Article | Published:

Epidemiology

Psychological disorders and dietary patterns by reduced-rank regression

European Journal of Clinical Nutrition (2019) | Download Citation

Abstract

Objective

To determine the relationship between dietary patterns identified by reduced-rank regression method and psychological disorders in a large group of Iranian adults.

Methods

A cross-sectional study was performed on 3363 Iranian adults between 20 and 55 years. Dietary intakes were assessed using a validated dish-based semi-quantitative food frequency questionnaire. Psychological health was examined through validated Iranian version of Hospital Anxiety and Depression Scale and General Health Questionnaires. Reduced-rank regression was applied to identify dietary patterns based on the ratio of omega-3/omega-6, zinc, magnesium, vitamin B6, and folic acid intake. Logistic regression was used to assess the relationship between dietary patterns and psychological disorders.

Results

Three major dietary patterns were derived: “healthy,” “fish and poultry,” and “transitional.” After adjustment for potential confounders, “healthy” was associated with reduced depression (odds ratio (OR) for the highest vs. lowest quintile: 0.35; 95% confidence interval (CI): 0.25–0.50), anxiety (OR: 0.47; CI: 0.30–0.74), and psychological distress (OR: 0.52; CI: 0.36–0.75). Greater adherence to the “fish and poultry” was related with lower odds of depression (OR: 0.64; CI: 0.47–0.87). Participant in the third quintile of “fish and poultry” dietary pattern were less likely to be anxious (OR: 0.61; CI: 0.41–0.91). Additionally, we found an inverse significant correlation between adherence to the “transitional” dietary pattern and odds of depression (OR: 0.36; CI: 0.21–0.62), anxiety (OR: 0.43; CI: 0.21–0.88), and psychological distress (OR: 0.41; CI: 0.23–0.72).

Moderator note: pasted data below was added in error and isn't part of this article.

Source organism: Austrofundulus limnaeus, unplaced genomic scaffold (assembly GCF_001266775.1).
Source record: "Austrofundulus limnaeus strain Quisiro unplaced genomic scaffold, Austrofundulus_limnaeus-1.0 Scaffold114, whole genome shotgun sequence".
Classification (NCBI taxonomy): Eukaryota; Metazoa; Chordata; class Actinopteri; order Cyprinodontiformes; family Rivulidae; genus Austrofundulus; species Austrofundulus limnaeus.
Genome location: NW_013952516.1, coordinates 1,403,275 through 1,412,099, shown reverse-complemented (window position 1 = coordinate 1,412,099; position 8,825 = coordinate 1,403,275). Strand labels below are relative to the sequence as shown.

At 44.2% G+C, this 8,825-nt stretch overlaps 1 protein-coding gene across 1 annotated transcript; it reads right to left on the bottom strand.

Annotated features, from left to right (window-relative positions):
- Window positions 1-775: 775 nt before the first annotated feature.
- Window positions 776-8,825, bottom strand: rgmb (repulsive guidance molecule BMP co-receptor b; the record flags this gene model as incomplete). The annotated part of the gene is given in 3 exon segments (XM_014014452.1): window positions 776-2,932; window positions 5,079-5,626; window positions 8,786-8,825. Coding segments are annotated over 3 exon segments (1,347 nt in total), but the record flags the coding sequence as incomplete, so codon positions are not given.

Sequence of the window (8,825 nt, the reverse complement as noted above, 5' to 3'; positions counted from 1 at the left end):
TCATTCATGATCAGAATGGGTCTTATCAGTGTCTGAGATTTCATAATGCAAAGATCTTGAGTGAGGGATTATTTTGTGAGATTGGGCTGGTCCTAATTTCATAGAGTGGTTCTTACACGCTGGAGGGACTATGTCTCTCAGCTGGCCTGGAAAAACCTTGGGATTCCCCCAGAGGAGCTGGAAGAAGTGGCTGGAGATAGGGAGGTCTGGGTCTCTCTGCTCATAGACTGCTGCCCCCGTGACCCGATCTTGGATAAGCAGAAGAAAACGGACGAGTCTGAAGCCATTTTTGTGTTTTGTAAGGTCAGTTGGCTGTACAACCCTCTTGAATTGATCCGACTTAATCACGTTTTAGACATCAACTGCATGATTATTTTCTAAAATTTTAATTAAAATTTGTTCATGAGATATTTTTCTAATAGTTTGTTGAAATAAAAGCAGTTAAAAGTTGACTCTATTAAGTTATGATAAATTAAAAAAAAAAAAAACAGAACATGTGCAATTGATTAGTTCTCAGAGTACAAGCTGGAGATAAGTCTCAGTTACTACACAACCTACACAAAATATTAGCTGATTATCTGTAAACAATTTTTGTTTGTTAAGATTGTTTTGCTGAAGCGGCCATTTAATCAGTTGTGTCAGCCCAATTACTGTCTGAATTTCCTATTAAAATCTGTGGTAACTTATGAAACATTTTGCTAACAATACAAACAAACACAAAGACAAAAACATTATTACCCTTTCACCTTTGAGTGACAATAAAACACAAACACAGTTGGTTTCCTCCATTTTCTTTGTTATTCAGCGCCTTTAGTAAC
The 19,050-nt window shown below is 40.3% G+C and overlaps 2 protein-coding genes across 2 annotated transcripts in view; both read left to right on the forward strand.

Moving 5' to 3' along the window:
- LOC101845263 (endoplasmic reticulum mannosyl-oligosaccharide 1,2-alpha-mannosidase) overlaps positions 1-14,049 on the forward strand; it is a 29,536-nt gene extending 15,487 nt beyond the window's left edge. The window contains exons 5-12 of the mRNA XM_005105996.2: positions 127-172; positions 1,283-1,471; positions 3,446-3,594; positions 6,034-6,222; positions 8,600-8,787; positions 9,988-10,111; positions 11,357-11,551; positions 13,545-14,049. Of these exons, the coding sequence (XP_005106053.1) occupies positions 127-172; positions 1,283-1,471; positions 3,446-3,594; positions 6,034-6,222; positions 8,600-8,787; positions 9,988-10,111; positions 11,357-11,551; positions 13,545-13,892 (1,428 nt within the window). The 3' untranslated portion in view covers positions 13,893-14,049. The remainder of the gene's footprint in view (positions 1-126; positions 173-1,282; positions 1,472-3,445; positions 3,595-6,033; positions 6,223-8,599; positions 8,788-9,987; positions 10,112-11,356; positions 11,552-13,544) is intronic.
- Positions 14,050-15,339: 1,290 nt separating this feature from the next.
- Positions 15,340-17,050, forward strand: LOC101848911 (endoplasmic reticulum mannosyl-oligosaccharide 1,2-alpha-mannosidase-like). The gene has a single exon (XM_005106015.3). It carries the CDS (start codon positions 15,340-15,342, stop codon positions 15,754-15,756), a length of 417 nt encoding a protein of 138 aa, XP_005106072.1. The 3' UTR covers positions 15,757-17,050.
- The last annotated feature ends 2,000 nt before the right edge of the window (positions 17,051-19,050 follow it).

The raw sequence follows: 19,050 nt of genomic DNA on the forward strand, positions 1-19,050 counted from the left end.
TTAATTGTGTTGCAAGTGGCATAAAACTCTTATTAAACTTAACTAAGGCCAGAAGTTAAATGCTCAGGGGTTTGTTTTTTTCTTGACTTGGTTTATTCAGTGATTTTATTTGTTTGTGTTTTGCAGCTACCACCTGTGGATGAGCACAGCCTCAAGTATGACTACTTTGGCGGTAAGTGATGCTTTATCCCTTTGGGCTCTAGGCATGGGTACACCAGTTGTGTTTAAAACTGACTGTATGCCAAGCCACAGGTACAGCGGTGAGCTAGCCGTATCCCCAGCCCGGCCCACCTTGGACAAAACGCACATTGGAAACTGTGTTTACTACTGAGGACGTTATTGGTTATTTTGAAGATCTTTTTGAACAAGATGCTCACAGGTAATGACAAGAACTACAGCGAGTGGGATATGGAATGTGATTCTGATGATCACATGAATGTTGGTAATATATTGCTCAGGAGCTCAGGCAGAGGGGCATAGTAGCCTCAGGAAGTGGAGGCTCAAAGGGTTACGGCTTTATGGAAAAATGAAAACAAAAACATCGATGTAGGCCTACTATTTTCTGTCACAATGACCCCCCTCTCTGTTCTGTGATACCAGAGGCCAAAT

Conclusion

We found that “healthy,” “fish and poultry,” and “transitional” dietary patterns have inverse significant relationship with odds of psychological disorders, but prospective studies are needed for causal conclusion.

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Funding

The study was financially supported by Deputy for Research, Isfahan University of Medical Sciences, Iran.

Author information

Affiliations

  1. Nutrition and Food Security Research Center, Shahid Sadoughi University of Medical Sciences, Yazd, Iran

    • Mahdieh Hosseinzadeh
  2. Department of Nutrition, School of Public Health, Shahid Sadoughi University of Medical Sciences, Yazd, Iran

    • Mahdieh Hosseinzadeh
  3. Department of Nutrition, Iran University of Medical Sciences, Tehran, Iran

    • Mohammad-Reza Vafa
  4. Food Security Research Center, Isfahan University of Medical Sciences, Isfahan, Iran

    • Ahmad Esmaillzadeh
  5. Department of Community Nutrition, School of Nutrition sciences and Dietetics, Tehran University of Medical Sciences, Tehran, Iran

    • Ahmad Esmaillzadeh
  6. Department of Epidemiology and Biostatistics, School of Public Health, Isfahan University of Medical Sciences, Isfahan, Iran

    • Awat Feizi
  7. Department of Epidemiology and Biostatistics, School of Public Health, Tehran University of Medical Sciences, Tehran, Iran

    • Reza Majdzadeh
  8. Psychosomatic Research Center, Isfahan University of Medical Sciences, Isfahan, Iran

    • Hamidreza Afshar
  9. Integrative Functional Gastroenterology Research Center, Isfahan University of Medical Sciences, Isfahan, Iran

    • Ammar Hassanzadeh Keshteli
    •  & Peyman Adibi

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Conflict of interest

The authors declare that they have no conflict of interest.

Corresponding author

Correspondence to Ahmad Esmaillzadeh.

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DOI

https://doi.org/10.1038/s41430-019-0399-8